Ed Grech functions as the chief executive officer of Grech Motors, a manufacturer of luxury vehicles for the ground transportation industry. In addition to his professional expertise, Ed Grech is also a seasoned pilot who has over a decade of experience. Here is what you should expect when you take your first flying lesson:
1. Paperwork – Prior to beginning the lesson itself, you will need to fill out some paperwork. Bring your birth certificate or passport along to prove your citizenship. Foreign nationals should also bring their approval documentation from the Transportation Security Administration (TSA).
2. Pre-flight inspection – Your first lesson will place a focus on the pre-flight inspection that you must complete prior to all flights. Ideally, your instructor should explain the key points of the inspection, which will receive further examination during later lessons.
3. Flying – In most cases, you will fly the plane during your first lesson. Typically, the instructor will limit your flight time to approximately 45 minutes to ensure you don’t get overloaded with information.
With over three decades of experience in the luxury coachbuilding and ground transportation industries, Ed Grech leads Grech Motors as the company’s chief executive officer. Through the efforts of Ed Grech and his team, Grech Motors has developed a reputation for quality and innovation in vehicle manufacturing. To reinforce this reputation, Grech Motors has earned the Ford Qualified Vehicle Modifier (QVM) certification every year since the introduction of the QVM over 25 years ago.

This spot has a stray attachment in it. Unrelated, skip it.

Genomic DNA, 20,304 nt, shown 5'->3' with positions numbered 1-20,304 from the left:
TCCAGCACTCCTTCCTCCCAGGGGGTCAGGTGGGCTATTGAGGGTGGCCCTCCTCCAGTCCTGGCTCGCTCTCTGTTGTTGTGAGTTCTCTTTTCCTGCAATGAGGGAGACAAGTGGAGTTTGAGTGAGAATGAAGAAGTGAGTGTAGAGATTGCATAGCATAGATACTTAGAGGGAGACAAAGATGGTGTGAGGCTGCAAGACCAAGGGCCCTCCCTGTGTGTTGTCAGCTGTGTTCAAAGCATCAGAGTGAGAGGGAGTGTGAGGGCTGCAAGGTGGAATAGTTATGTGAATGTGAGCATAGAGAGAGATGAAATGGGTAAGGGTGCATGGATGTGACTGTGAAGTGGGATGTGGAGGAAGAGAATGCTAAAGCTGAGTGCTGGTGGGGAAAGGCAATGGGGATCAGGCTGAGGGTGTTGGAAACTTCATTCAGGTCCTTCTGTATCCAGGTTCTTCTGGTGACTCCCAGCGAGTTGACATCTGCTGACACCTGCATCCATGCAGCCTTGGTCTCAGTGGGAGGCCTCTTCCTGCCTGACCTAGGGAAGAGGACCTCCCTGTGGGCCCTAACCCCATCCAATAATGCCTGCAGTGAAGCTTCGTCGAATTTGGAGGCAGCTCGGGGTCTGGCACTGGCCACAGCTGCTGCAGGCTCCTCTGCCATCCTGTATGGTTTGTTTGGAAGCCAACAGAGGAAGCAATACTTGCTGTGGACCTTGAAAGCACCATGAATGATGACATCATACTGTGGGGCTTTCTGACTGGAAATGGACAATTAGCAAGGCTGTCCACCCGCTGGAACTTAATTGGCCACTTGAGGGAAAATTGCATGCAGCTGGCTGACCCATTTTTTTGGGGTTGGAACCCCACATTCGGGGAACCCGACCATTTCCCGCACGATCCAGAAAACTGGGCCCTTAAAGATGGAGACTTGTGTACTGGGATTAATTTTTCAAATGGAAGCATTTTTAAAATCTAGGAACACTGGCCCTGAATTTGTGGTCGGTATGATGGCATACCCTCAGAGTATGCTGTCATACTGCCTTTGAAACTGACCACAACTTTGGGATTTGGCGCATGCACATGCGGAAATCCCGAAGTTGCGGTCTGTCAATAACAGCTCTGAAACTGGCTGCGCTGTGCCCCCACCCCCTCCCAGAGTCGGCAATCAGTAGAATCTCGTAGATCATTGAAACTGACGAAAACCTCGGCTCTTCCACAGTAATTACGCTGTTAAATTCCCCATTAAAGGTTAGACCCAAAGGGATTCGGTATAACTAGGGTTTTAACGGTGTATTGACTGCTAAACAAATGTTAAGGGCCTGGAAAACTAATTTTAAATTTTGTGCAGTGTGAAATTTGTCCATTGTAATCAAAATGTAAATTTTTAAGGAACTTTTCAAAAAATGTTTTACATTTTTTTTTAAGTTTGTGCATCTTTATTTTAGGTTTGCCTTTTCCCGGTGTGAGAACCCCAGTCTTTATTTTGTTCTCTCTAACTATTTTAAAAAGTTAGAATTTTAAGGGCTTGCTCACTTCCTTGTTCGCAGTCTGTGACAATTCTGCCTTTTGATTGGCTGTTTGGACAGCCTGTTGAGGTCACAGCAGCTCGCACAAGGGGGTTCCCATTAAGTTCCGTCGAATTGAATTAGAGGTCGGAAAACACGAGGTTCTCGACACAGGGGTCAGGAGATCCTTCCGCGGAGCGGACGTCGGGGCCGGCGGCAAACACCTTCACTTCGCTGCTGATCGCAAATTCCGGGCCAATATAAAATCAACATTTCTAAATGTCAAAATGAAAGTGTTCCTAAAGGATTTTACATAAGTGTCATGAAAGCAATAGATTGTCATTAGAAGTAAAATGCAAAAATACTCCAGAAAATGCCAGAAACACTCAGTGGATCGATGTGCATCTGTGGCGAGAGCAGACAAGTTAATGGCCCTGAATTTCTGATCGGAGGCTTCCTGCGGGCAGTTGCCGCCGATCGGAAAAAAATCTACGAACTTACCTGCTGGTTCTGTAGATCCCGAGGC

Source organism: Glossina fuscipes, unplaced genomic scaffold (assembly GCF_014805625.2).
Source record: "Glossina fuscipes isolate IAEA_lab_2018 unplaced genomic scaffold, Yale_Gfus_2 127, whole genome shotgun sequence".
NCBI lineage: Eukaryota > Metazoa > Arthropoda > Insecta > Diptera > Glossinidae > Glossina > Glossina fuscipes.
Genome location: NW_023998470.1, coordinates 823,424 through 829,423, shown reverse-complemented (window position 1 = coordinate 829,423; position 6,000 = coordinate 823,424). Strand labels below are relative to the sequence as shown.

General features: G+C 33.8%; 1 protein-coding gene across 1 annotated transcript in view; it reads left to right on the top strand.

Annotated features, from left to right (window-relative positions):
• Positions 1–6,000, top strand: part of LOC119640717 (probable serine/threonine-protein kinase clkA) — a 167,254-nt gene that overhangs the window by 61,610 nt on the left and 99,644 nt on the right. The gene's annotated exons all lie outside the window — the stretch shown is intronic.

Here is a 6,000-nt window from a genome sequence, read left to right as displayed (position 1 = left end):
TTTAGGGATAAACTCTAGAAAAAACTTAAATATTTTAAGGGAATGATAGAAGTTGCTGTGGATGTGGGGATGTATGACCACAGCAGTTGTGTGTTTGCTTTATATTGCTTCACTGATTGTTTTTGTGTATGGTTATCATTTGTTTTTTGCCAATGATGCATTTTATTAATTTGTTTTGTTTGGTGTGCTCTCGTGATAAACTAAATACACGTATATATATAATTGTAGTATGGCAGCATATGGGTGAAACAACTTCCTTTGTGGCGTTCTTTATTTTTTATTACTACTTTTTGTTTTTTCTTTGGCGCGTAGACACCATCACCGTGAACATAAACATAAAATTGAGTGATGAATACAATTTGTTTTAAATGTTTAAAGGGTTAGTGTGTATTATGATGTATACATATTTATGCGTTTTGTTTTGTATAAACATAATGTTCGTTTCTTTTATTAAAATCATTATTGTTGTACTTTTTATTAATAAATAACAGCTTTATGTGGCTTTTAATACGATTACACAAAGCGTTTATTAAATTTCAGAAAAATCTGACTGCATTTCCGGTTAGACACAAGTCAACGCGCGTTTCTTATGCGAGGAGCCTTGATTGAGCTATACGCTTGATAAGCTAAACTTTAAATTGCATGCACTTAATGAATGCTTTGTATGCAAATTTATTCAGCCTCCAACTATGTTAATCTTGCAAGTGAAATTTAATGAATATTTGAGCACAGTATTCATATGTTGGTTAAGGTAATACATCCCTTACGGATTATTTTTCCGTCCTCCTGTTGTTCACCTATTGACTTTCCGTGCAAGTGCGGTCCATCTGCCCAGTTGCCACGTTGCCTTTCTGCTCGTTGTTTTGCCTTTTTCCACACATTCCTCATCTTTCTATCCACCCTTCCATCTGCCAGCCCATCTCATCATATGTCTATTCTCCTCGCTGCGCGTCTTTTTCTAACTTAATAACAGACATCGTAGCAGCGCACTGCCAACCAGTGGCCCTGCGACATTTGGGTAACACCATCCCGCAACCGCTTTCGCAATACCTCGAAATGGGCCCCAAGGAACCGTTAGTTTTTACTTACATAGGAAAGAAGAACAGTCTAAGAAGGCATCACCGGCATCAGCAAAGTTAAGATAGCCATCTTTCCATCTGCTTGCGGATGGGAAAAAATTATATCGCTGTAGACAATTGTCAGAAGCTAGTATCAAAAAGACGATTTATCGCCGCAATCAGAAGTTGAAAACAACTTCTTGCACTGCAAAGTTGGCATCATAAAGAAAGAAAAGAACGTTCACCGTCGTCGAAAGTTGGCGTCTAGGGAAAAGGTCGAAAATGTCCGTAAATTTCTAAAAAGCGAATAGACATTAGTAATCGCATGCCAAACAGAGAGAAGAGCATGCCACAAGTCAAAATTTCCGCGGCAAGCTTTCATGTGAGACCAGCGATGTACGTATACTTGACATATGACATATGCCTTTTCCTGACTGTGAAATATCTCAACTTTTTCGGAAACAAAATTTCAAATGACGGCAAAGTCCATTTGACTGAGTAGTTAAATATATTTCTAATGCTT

To achieve QVM certification, a manufacturer must undergo an in-depth Ford Motor Company evaluation, which examines the company’s vehicles based on criteria including the manufacturing process, engineering ability, and quality control.
Further, all QVM certified businesses must remain compliant with all relevant Federal Motor Vehicle Safety Standards (FMVSS), in addition to Ford and Lincoln’s guidelines as they relate to vehicle conversions. QVM businesses also submit to annual inspections of their facilities, complete with a review, and dedicate a continued commitment to improvement in all aspects of their work.
A coachbuilding industry veteran, Ed Grech serves Grech Motors as CEO. The company has found success as a luxury vehicle manufacturer due to the dedication of Ed Grech and his team to ensuring clients receive the services they require. In 2016, Grech Motors introduced the GM28 E-450 in response to increasing demand from operators for a minibus capable of holding 23 rear passengers.
The Grech Motors research and development team worked tirelessly to expand upon the company’s original GM28 prototype, which was capable of holding 21 rear passengers. A key concern was ensuring the modified vehicle fell within the gross vehicle weight rating (GVWR) standards that ensure performance and safety.
The GM28 E-450 uses aircraft-grade riveted aluminum for its bodywork, in addition to fiberglass skirts, rear caps, and front caps. The vehicle is now available for purchase at the Grech Motors website and comes with an array of additional features, including individual reading lights, a DVD player, and dual USB outlets for each row of seats.
As the CEO of Grech Motors, a luxury coach building company in California, Ed Grech leverages over 30 years of experience in the ground transportation industry. In addition to its range of brand-new vehicles, Ed Grech’s company sells used buses. Here are some things you should check before purchasing a used bus.